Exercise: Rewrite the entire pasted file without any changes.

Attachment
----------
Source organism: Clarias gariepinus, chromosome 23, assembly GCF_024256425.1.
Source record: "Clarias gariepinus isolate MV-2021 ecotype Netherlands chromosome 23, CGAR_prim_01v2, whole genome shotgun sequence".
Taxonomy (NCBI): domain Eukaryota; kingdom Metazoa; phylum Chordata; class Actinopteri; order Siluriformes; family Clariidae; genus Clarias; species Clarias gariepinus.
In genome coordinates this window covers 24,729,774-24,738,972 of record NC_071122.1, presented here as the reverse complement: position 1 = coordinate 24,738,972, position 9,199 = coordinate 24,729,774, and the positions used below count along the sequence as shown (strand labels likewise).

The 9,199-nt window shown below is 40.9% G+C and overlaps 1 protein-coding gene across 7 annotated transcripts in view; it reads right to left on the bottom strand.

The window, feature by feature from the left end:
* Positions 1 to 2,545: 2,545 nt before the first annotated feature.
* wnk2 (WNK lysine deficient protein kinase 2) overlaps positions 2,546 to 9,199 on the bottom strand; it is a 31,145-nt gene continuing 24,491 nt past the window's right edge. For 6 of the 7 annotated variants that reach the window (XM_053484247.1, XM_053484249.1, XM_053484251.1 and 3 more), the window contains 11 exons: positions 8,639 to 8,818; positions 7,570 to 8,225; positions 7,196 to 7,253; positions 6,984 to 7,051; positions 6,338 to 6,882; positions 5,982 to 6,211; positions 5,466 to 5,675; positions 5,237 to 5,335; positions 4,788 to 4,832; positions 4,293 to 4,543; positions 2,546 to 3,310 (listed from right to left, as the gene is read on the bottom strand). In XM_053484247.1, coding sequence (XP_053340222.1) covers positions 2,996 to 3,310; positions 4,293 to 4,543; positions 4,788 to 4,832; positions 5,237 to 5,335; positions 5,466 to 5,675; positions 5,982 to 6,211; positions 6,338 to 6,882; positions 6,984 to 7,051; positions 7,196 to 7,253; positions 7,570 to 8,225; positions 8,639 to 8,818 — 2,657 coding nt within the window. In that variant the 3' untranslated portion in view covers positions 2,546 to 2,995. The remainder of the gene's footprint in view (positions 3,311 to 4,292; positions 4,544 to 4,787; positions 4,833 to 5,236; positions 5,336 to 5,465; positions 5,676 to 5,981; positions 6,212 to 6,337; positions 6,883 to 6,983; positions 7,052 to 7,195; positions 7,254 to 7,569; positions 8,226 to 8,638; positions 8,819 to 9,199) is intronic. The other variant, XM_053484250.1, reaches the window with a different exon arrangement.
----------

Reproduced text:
Source organism: Clarias gariepinus, chromosome 23, assembly GCF_024256425.1.
Source record: "Clarias gariepinus isolate MV-2021 ecotype Netherlands chromosome 23, CGAR_prim_01v2, whole genome shotgun sequence".
Taxonomy (NCBI): domain Eukaryota; kingdom Metazoa; phylum Chordata; class Actinopteri; order Siluriformes; family Clariidae; genus Clarias; species Clarias gariepinus.
In genome coordinates this window covers 24,729,774-24,738,972 of record NC_071122.1, presented here as the reverse complement: position 1 = coordinate 24,738,972, position 9,199 = coordinate 24,729,774, and the positions used below count along the sequence as shown (strand labels likewise).

The 9,199-nt window shown below is 40.9% G+C and overlaps 1 protein-coding gene across 7 annotated transcripts in view; it reads right to left on the bottom strand.

The window, feature by feature from the left end:
* Positions 1 to 2,545: 2,545 nt before the first annotated feature.
* wnk2 (WNK lysine deficient protein kinase 2) overlaps positions 2,546 to 9,199 on the bottom strand; it is a 31,145-nt gene continuing 24,491 nt past the window's right edge. For 6 of the 7 annotated variants that reach the window (XM_053484247.1, XM_053484249.1, XM_053484251.1 and 3 more), the window contains 11 exons: positions 8,639 to 8,818; positions 7,570 to 8,225; positions 7,196 to 7,253; positions 6,984 to 7,051; positions 6,338 to 6,882; positions 5,982 to 6,211; positions 5,466 to 5,675; positions 5,237 to 5,335; positions 4,788 to 4,832; positions 4,293 to 4,543; positions 2,546 to 3,310 (listed from right to left, as the gene is read on the bottom strand). In XM_053484247.1, coding sequence (XP_053340222.1) covers positions 2,996 to 3,310; positions 4,293 to 4,543; positions 4,788 to 4,832; positions 5,237 to 5,335; positions 5,466 to 5,675; positions 5,982 to 6,211; positions 6,338 to 6,882; positions 6,984 to 7,051; positions 7,196 to 7,253; positions 7,570 to 8,225; positions 8,639 to 8,818 — 2,657 coding nt within the window. In that variant the 3' untranslated portion in view covers positions 2,546 to 2,995. The remainder of the gene's footprint in view (positions 3,311 to 4,292; positions 4,544 to 4,787; positions 4,833 to 5,236; positions 5,336 to 5,465; positions 5,676 to 5,981; positions 6,212 to 6,337; positions 6,883 to 6,983; positions 7,052 to 7,195; positions 7,254 to 7,569; positions 8,226 to 8,638; positions 8,819 to 9,199) is intronic. The other variant, XM_053484250.1, reaches the window with a different exon arrangement.